V NEW PLAY
Ann Marie Di Mambro is a storyteller. For her the plot of a play is all important. In conversation she hesitates for fear ofgiving away not the subtext or the meaning. but the story. ‘I like a story,‘ she admits. ‘Unless I‘ve thought a story through to the end, I can‘t go about writing it. There's two bits to writing a play. There‘s getting a story and there‘s using a stage to tell it. Plays can fall down because the story‘s not ready.‘
Her latest tale - opening a year to the day that her term as Traverse Writer In Residence began — is Tally's Blood which centres round a Scottish Italian family in the 1930s and later in the 1950s. Straddling the Second World War. it is a period of great significance to Italians. because of Britain‘s policy of interning any male who had been in this country for less than twenty years. ‘They over-reacted.‘ explains Di Mambro. ‘and picked up every male Italian including old men and fifteen year-old boys. Having said that, my father was interned for four years and he doesn‘t have any horror stories. It was a rotten time for everyone.‘
Di Mambro uses the situation as a focus for the bitterness of her central character— played by Anne Downie — a woman who refuses to accept Scottish culture because of her obsession with all things Italian. ‘To live in a country and find that. for reasons totally out of your control. you‘re an enemy. must have been terrifying for Italians.‘ says Di Mambro. ‘On the six o‘clock news it was announced that Italy was in the war and that evening their shops were bashed in and looted. People were just frightened and acting out offear.‘
Exactly 50 years after Italy joined the war and The Andora Star was sunk taking with it scores of Italian internees. it‘s appropriate that Tally '3 Blood should be touring Scotland now. Di Mambro is obviously hoping to attract Scottish Italians to see the show which celebrates the extrovert volatility of the Italian temperament without being blandly uncritical. But her hallmark is an ability to balance the touching with the comic — in plays like Joe and Sheila she has shown herselfto be a tremendously affecting and very funny writer — and
Tally '3 Blood should have a broad appeal. ’At the end of the day,‘ she concedes. ‘it‘s a love story. And the cultural thing is the obstacle to the love story.‘ (Mark Fisher).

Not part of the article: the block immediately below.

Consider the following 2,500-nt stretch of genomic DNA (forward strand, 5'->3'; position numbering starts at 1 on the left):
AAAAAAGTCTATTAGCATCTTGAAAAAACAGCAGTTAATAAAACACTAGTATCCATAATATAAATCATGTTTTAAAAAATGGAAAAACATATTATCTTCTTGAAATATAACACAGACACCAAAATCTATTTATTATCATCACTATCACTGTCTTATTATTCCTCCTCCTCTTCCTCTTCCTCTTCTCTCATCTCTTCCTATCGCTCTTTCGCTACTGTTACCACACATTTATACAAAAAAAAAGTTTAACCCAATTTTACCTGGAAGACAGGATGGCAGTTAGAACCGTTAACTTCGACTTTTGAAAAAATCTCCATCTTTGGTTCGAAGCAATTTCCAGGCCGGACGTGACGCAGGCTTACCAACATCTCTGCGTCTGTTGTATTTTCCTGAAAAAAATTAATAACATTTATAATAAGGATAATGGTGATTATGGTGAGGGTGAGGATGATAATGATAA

Tally '3 Blood is at the Traverse Theatre. Edinburgh, [—1] Feb and then on tour.
THEATRE 42 CABARET 45 DANCE 46
(I) (5 E .— ‘2 _l
- Fantasy is all in the mind, or in the case
ol Harry Jones' new play, all in the mime. His newly devised show Hard Lines, which opens at the Tron on 30 Jan, relies heavily on mime to create a lantasylrom his semi-autobiographical tale. The cast at two (Harry Jones and Norma Muir) use a minimal set, ‘a three-piece suite and a couple at plants’, to elucidate a series at bizarre events from the mundane lacts ol Harry’s Iile. The plan is to keep the verbals down to a minimum and the audience’s imaginations on overdrive.
'Basically we wanted to do a sort of cartoon-style tale which got very complicated and I came up with the story of a background which seemed to be strong enough to hang the piece on,’ Harry explained. To avoid any misconceptions about the character‘s origins, the play begins with him in the womb. ‘lt’s a wee bit tricky that one, at the minute we’re using two arm-chairs lor it.’ From there, lollowing a hard landing on the lactory lloor, we are taken through twenty-five years of his tile in ninety minutes.
Since pertorming in mime shows during the Sixties, Jones has been known mainly for his work in TV and films. However, the appeal of devising and appearing in his own show has lured him back to the stage. He and Muir have hardly given themselves the
Is it a bird. is it a plane? No. it's Super Mime!
easiest of shows to perform. In one scene the young Harry out on his paper-round is enticed into a woman's home. ‘He's taking round his Christmas box and he gets invited in by this woman who makes advances towards him. She then otters him a snake or an apple, he refuses the apple, and so zap — his genitals lall oil and she does a iuggling act with them.’ Though Harry admitted he did once have a paper round, he stressed that that part at the tale is allegorical rather than factual. Such a complex piece of miming, or rather maiming, should make itworth catching. (Boss Parsons)